A roof garden is a garden on the roof of a building. Besides the decorative benefit, roof plantings may provide food, temperature control, hydrological benefits, architectural enhancement, habitats or corridors for wildlife, recreational opportunities, and in large scale it may even have ecological benefits. The practice of cultivating food on the rooftop of buildings is sometimes referred to as rooftop farming.Rooftop farming is usually done using green roof, hydroponics, aeroponics or air-dynaponicssystems or container gardens.
The environmental impact
Roof gardens are most often found in urban environments. Plants have the ability to reduce the overall heat absorption of the building which then reduces energy consumption. “The primary cause of heat build-up in cities is insolation, the absorption of solar radiation by roads and buildings in the city and the storage of this heat in the building material and its subsequent re-radiation. Plant surfaces however, as a result of transpiration, do not rise more than 4–5 °C above the ambient and are sometimes cooler.”This then translates into a cooling of the environment between 3.6 and 11.3 degrees Celsius (6.5 and 20.3 °F), depending on the area on earth (in hotter areas, the environmental temperature will cool more). The study was performed by the University of Cardiff.
A study at the National Research Council of Canada showed the differences between roofs with gardens and roofs without gardens against temperature. The study shows temperature effects on different layers of each roof at different times of the day. Roof gardens are obviously very beneficial in reducing the effects of temperature against roofs without gardens. “If widely adopted, rooftop gardens could reduce the urban heat island, which would decrease smog episodes, problems associated with heat stress and further lower energy consumption.”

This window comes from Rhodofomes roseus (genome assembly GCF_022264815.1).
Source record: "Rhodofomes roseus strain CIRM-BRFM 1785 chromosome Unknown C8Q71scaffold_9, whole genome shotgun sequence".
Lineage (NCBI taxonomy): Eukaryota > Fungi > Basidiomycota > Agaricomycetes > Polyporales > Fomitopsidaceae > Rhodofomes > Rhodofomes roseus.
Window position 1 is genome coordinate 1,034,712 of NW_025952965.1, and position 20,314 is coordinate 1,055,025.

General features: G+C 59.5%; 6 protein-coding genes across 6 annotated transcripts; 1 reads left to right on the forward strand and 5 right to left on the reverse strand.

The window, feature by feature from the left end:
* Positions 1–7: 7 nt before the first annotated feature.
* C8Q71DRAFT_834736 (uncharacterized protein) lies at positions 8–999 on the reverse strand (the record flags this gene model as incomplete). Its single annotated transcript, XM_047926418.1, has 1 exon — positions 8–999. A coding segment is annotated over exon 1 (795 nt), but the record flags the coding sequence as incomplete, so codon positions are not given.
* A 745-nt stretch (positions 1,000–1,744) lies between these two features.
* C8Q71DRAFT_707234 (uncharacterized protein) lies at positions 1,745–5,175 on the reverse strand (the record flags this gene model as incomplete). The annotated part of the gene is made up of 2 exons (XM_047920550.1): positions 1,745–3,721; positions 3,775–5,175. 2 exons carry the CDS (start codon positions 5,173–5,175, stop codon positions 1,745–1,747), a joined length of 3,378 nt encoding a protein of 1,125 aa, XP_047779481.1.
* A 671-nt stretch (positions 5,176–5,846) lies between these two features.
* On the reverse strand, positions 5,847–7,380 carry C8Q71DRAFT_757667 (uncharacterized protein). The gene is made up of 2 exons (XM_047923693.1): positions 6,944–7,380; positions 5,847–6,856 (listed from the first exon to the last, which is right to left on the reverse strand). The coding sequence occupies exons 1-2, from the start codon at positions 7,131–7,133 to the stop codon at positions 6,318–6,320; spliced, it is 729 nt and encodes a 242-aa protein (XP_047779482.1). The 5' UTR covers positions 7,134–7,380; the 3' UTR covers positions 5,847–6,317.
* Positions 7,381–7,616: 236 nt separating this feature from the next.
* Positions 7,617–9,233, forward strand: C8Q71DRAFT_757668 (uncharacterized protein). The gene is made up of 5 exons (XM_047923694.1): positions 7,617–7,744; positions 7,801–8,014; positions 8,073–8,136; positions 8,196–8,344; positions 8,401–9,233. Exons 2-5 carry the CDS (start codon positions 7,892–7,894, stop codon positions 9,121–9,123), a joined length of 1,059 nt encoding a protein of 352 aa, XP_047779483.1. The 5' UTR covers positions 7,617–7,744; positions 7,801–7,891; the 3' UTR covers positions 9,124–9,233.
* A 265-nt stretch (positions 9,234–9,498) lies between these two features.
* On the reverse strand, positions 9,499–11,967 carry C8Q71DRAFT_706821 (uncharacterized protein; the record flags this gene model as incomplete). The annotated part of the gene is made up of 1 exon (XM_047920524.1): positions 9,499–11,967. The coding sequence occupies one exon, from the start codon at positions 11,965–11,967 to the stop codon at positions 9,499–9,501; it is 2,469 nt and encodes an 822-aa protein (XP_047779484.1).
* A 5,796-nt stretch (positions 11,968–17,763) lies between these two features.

Aside from rooftop gardens providing resistance to thermal radiation, rooftop gardens are also beneficial in reducing rain run off. A roof garden can delay run off; reduce the rate and volume of run off. “As cities grow, permeable substrates are replaced by impervious structures such as buildings and paved roads. Storm water run-off and combined sewage overflow events are now major problems for many cities in North America. A key solution is to reduce peak flow by delaying (e.g., control flow drain on roofs) or retaining run-off (e.g., rain detention basins). Rooftop gardens can delay peak flow and retain the run-off for later use by the plants.”
Roof garden vs. green roof
A roof garden can be distinguished from a green roof, although the two terms are often used interchangeably. The term roof garden is well suited to roof spaces that incorporate recreation, entertaining, and provide additional outdoor living space for the building’s residents. It may include planters, plants, dining and lounging furniture, outdoor structures such as pergolas and sheds, and automated irrigation and lighting systems.
Although they may provide aesthetic and recreational benefits a green roof is not necessarily designed for this purpose. A green roof may not provide any recreational space and be constructed with an emphasis towards improving the insulation or improving the overall energy efficiency and reducing the cooling and heating costs within a building.
Green roofs may be extensive or intensive. The terms are used to describe the type of planting required. The panels that comprise a green roof are generally no more than a few inches up to a foot in depth, since weight is an important factor when covering an entire roof surface. The plants that go into a green roof are usually sedum or other shallow-rooted plants that will tolerate the hot, dry, windy conditions that prevail on most rooftop gardens. With a green roof, “the plants layer can shield off as much as 87% of solar radiation while a bare roof receives 100% direct exposure”.
The planters on a roof garden may be designed for a variety of functions and vary greatly in depth to satisfy aesthetic and recreational purposes. These planters can hold a range of ornamental plants: anything from trees, shrubs, vines, or an assortment of flowers. As aesthetics and recreation are the priority they may not provide the environmental and energy benefits of a green roof.Planting on roof tops can make urban living more self-sufficient and make fresh vegetables more accessible to urban people.